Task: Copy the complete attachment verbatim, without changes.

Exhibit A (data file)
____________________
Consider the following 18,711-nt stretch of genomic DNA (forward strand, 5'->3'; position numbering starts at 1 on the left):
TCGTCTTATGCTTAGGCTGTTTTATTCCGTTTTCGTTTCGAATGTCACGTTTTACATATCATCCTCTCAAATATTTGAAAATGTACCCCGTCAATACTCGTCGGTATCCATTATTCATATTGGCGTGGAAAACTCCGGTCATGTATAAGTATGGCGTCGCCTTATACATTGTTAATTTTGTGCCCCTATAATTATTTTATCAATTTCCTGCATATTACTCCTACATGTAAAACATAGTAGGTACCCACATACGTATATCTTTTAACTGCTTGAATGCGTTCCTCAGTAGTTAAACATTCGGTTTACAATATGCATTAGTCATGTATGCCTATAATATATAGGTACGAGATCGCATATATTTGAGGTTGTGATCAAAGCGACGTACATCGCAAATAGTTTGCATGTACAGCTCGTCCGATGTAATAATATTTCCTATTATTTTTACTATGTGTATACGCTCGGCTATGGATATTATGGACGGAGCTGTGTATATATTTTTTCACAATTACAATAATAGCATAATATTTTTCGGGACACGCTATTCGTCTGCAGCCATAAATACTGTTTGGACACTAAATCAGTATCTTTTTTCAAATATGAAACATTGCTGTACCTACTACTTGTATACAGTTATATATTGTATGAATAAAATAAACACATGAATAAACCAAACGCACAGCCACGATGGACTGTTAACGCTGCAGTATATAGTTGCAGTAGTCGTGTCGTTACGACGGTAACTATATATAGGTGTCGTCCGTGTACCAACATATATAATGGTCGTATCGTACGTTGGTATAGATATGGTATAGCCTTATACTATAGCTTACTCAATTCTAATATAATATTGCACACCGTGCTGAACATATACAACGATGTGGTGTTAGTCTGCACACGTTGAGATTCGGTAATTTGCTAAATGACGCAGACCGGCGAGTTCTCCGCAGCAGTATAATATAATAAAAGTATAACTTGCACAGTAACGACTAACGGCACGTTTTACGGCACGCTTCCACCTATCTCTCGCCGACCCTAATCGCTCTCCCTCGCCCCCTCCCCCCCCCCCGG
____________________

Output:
Consider the following 18,711-nt stretch of genomic DNA (forward strand, 5'->3'; position numbering starts at 1 on the left):
TCGTCTTATGCTTAGGCTGTTTTATTCCGTTTTCGTTTCGAATGTCACGTTTTACATATCATCCTCTCAAATATTTGAAAATGTACCCCGTCAATACTCGTCGGTATCCATTATTCATATTGGCGTGGAAAACTCCGGTCATGTATAAGTATGGCGTCGCCTTATACATTGTTAATTTTGTGCCCCTATAATTATTTTATCAATTTCCTGCATATTACTCCTACATGTAAAACATAGTAGGTACCCACATACGTATATCTTTTAACTGCTTGAATGCGTTCCTCAGTAGTTAAACATTCGGTTTACAATATGCATTAGTCATGTATGCCTATAATATATAGGTACGAGATCGCATATATTTGAGGTTGTGATCAAAGCGACGTACATCGCAAATAGTTTGCATGTACAGCTCGTCCGATGTAATAATATTTCCTATTATTTTTACTATGTGTATACGCTCGGCTATGGATATTATGGACGGAGCTGTGTATATATTTTTTCACAATTACAATAATAGCATAATATTTTTCGGGACACGCTATTCGTCTGCAGCCATAAATACTGTTTGGACACTAAATCAGTATCTTTTTTCAAATATGAAACATTGCTGTACCTACTACTTGTATACAGTTATATATTGTATGAATAAAATAAACACATGAATAAACCAAACGCACAGCCACGATGGACTGTTAACGCTGCAGTATATAGTTGCAGTAGTCGTGTCGTTACGACGGTAACTATATATAGGTGTCGTCCGTGTACCAACATATATAATGGTCGTATCGTACGTTGGTATAGATATGGTATAGCCTTATACTATAGCTTACTCAATTCTAATATAATATTGCACACCGTGCTGAACATATACAACGATGTGGTGTTAGTCTGCACACGTTGAGATTCGGTAATTTGCTAAATGACGCAGACCGGCGAGTTCTCCGCAGCAGTATAATATAATAAAAGTATAACTTGCACAGTAACGACTAACGGCACGTTTTACGGCACGCTTCCACCTATCTCTCGCCGACCCTAATCGCTCTCCCTCGCCCCCTCCCCCCCCCCCGG